For years, people have been heading to YouTube to spend upwards of 60 minutes at a time to watch strangers consume 4,000 or more calories in one sitting. Not only that, many of these viewers are paying to indulge in this binge-viewing, binge-eating privilege. It’s called mukbang.
Mukbang is pronounced “mook-bong”, and it translates to “eating broadcast” in South Korea, where professional mukbangers can make up to $10,000 a month — not including sponsorships from food and drink brands.
Simon Stawski, a Canadian blogger who co-founded Eat Your Kimchi, moved to South Korea in 2008. Mukbanging first came onto his radar in 2014, but it wasn’t until 2015 that it became the kind of phenomenon that crosses continents.
A big part of the mukbanging experience is the potential ASMR component. ASMR stands for “autonomous sensory meridian response” and people who experience this phenomenon claim they receive immense pleasure from watching or listening to everyday habits like whispering, hair brushing, folding clothes and more.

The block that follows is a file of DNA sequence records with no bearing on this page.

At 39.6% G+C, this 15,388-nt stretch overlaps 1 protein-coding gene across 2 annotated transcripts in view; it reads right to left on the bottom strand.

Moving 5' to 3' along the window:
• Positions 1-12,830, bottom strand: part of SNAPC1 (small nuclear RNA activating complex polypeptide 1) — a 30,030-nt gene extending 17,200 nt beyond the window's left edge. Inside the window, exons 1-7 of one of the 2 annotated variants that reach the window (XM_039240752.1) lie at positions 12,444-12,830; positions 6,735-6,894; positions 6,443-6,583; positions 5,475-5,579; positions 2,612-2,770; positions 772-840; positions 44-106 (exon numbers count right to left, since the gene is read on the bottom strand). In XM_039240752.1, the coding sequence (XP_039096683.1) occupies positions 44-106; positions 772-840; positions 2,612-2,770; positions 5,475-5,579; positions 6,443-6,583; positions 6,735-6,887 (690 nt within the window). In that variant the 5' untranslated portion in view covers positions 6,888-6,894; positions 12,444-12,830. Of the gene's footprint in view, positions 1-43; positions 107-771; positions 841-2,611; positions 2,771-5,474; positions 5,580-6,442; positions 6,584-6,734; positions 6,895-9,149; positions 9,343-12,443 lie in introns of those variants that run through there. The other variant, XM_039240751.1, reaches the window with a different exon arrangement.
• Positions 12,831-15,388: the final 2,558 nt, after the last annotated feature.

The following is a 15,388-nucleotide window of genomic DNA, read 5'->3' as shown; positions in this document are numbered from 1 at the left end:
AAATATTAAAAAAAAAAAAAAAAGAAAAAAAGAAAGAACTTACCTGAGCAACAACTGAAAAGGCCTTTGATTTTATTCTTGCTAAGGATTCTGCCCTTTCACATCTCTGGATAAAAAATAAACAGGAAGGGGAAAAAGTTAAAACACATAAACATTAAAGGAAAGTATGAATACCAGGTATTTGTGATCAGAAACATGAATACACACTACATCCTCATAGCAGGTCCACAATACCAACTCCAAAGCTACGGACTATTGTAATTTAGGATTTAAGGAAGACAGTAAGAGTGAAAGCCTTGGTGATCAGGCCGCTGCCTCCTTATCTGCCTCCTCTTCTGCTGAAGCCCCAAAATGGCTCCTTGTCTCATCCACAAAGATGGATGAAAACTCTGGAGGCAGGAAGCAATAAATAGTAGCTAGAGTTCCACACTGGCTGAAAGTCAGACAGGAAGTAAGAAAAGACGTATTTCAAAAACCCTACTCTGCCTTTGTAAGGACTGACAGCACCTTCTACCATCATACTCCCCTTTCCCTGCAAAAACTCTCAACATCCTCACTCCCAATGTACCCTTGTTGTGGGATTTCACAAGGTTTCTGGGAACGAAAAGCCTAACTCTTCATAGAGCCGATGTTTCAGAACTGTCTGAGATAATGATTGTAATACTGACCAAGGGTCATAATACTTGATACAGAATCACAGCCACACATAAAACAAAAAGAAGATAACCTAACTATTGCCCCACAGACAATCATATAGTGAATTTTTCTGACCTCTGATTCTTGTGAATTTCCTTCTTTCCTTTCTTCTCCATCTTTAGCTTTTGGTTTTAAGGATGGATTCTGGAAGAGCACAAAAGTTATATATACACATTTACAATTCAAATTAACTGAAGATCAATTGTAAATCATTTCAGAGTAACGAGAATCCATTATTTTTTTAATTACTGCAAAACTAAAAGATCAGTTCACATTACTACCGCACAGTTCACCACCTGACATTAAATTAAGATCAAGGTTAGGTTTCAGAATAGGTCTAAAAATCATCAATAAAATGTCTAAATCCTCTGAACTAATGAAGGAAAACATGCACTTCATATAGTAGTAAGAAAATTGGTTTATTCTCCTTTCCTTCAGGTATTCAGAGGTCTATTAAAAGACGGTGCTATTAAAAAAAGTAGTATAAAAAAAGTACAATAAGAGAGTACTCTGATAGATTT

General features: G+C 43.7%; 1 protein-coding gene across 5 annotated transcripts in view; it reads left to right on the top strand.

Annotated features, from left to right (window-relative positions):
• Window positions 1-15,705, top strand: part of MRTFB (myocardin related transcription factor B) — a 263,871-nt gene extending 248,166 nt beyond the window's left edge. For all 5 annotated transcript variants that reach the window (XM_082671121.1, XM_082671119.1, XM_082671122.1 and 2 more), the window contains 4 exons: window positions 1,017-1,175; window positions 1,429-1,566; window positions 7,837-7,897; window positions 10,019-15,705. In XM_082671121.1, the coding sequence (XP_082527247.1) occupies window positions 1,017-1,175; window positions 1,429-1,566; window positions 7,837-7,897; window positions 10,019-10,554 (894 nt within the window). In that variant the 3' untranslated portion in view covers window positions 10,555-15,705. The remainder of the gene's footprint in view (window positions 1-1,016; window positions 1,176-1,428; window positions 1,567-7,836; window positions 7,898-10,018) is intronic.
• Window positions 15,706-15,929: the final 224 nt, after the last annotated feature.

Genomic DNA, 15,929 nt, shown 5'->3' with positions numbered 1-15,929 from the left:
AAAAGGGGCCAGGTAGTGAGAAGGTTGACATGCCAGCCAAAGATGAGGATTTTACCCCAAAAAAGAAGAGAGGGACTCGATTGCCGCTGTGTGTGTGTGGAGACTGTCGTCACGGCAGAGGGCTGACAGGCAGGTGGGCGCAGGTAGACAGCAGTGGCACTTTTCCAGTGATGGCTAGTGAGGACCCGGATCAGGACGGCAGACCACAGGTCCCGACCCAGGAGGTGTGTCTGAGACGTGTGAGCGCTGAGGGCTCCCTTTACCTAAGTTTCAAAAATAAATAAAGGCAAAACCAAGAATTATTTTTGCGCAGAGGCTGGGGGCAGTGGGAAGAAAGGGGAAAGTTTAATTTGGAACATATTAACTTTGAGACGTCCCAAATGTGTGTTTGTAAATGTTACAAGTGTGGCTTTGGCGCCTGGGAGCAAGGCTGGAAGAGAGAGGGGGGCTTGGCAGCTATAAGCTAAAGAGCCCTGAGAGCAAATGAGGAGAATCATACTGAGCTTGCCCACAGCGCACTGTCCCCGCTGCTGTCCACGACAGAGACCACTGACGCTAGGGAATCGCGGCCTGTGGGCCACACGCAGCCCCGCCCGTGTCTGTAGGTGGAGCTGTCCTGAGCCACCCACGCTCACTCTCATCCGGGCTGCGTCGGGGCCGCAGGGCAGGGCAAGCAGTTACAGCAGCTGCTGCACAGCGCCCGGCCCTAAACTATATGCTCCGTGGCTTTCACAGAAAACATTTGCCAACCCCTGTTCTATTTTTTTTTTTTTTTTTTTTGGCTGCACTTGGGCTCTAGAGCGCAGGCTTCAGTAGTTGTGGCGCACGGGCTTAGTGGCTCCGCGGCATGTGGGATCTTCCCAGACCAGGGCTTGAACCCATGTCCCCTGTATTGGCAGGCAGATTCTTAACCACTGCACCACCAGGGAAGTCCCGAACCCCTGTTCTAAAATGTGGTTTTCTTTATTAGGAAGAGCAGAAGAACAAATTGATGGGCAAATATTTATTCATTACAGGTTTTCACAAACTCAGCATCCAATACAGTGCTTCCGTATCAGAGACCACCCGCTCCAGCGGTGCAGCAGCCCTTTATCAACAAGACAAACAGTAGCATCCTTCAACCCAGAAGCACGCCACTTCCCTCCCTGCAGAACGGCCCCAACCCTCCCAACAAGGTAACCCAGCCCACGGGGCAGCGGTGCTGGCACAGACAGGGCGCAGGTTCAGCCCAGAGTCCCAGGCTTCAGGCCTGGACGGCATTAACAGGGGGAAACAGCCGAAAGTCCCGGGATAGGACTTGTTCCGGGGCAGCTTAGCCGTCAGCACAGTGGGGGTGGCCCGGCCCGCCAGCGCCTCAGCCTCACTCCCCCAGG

Mukbangers may chow down on everything from dozens of bowls of ramen, to buckets of KFC, multiple pizzas, piles of crab legs, pails of candy and even heaping helpings of salad.
Despite the sensory allure of mukbangers’ videos, doctors and dietitians warn that this viral trend can be dangerous to both types of consumers.
“Although some viewers report they watch these videos as a way to satisfy their own food cravings to help them stay on track with their weight loss plans, the nature of mukbang videos can trigger disordered eating patterns in susceptible viewers,” Erin Palinski-Wade, RD, told TODAY. And for the mukbangers themselves, there’s a plethora of risks, including triggering a heart attack and developing insulin resistance.